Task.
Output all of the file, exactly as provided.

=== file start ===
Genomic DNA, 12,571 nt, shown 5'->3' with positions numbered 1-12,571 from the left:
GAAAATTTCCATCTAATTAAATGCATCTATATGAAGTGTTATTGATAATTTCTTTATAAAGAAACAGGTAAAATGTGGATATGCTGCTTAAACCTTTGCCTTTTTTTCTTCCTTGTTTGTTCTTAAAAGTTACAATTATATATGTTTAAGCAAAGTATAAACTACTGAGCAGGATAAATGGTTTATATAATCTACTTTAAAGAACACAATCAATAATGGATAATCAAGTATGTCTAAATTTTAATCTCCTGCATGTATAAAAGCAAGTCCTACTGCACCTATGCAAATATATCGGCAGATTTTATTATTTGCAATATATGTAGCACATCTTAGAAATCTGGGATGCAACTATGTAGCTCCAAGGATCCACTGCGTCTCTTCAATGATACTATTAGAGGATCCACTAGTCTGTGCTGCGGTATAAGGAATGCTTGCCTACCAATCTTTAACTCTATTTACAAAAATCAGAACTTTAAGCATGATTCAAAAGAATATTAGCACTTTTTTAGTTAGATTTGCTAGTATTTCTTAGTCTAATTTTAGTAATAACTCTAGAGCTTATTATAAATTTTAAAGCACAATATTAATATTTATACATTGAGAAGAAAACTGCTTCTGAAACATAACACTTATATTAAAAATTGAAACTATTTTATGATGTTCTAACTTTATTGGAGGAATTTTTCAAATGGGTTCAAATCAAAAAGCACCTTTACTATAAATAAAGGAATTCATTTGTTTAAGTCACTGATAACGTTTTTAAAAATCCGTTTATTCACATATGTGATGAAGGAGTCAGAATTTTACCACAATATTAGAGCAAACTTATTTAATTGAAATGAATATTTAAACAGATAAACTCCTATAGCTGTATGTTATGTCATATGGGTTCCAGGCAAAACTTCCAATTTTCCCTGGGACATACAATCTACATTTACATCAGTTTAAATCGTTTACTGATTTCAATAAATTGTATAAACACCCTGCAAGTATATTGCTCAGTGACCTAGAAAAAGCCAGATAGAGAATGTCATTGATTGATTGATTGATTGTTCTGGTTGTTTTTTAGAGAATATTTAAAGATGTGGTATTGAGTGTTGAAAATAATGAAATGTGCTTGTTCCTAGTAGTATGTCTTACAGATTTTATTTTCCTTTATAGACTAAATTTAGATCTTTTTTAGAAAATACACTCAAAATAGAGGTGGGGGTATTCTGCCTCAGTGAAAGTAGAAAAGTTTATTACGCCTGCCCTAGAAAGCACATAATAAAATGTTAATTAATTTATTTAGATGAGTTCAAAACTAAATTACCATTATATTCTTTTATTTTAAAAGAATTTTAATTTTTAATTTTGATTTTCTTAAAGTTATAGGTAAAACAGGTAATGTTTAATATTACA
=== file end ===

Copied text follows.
Genomic DNA, 12,571 nt, shown 5'->3' with positions numbered 1-12,571 from the left:
GAAAATTTCCATCTAATTAAATGCATCTATATGAAGTGTTATTGATAATTTCTTTATAAAGAAACAGGTAAAATGTGGATATGCTGCTTAAACCTTTGCCTTTTTTTCTTCCTTGTTTGTTCTTAAAAGTTACAATTATATATGTTTAAGCAAAGTATAAACTACTGAGCAGGATAAATGGTTTATATAATCTACTTTAAAGAACACAATCAATAATGGATAATCAAGTATGTCTAAATTTTAATCTCCTGCATGTATAAAAGCAAGTCCTACTGCACCTATGCAAATATATCGGCAGATTTTATTATTTGCAATATATGTAGCACATCTTAGAAATCTGGGATGCAACTATGTAGCTCCAAGGATCCACTGCGTCTCTTCAATGATACTATTAGAGGATCCACTAGTCTGTGCTGCGGTATAAGGAATGCTTGCCTACCAATCTTTAACTCTATTTACAAAAATCAGAACTTTAAGCATGATTCAAAAGAATATTAGCACTTTTTTAGTTAGATTTGCTAGTATTTCTTAGTCTAATTTTAGTAATAACTCTAGAGCTTATTATAAATTTTAAAGCACAATATTAATATTTATACATTGAGAAGAAAACTGCTTCTGAAACATAACACTTATATTAAAAATTGAAACTATTTTATGATGTTCTAACTTTATTGGAGGAATTTTTCAAATGGGTTCAAATCAAAAAGCACCTTTACTATAAATAAAGGAATTCATTTGTTTAAGTCACTGATAACGTTTTTAAAAATCCGTTTATTCACATATGTGATGAAGGAGTCAGAATTTTACCACAATATTAGAGCAAACTTATTTAATTGAAATGAATATTTAAACAGATAAACTCCTATAGCTGTATGTTATGTCATATGGGTTCCAGGCAAAACTTCCAATTTTCCCTGGGACATACAATCTACATTTACATCAGTTTAAATCGTTTACTGATTTCAATAAATTGTATAAACACCCTGCAAGTATATTGCTCAGTGACCTAGAAAAAGCCAGATAGAGAATGTCATTGATTGATTGATTGATTGTTCTGGTTGTTTTTTAGAGAATATTTAAAGATGTGGTATTGAGTGTTGAAAATAATGAAATGTGCTTGTTCCTAGTAGTATGTCTTACAGATTTTATTTTCCTTTATAGACTAAATTTAGATCTTTTTTAGAAAATACACTCAAAATAGAGGTGGGGGTATTCTGCCTCAGTGAAAGTAGAAAAGTTTATTACGCCTGCCCTAGAAAGCACATAATAAAATGTTAATTAATTTATTTAGATGAGTTCAAAACTAAATTACCATTATATTCTTTTATTTTAAAAGAATTTTAATTTTTAATTTTGATTTTCTTAAAGTTATAGGTAAAACAGGTAATGTTTAATATTACA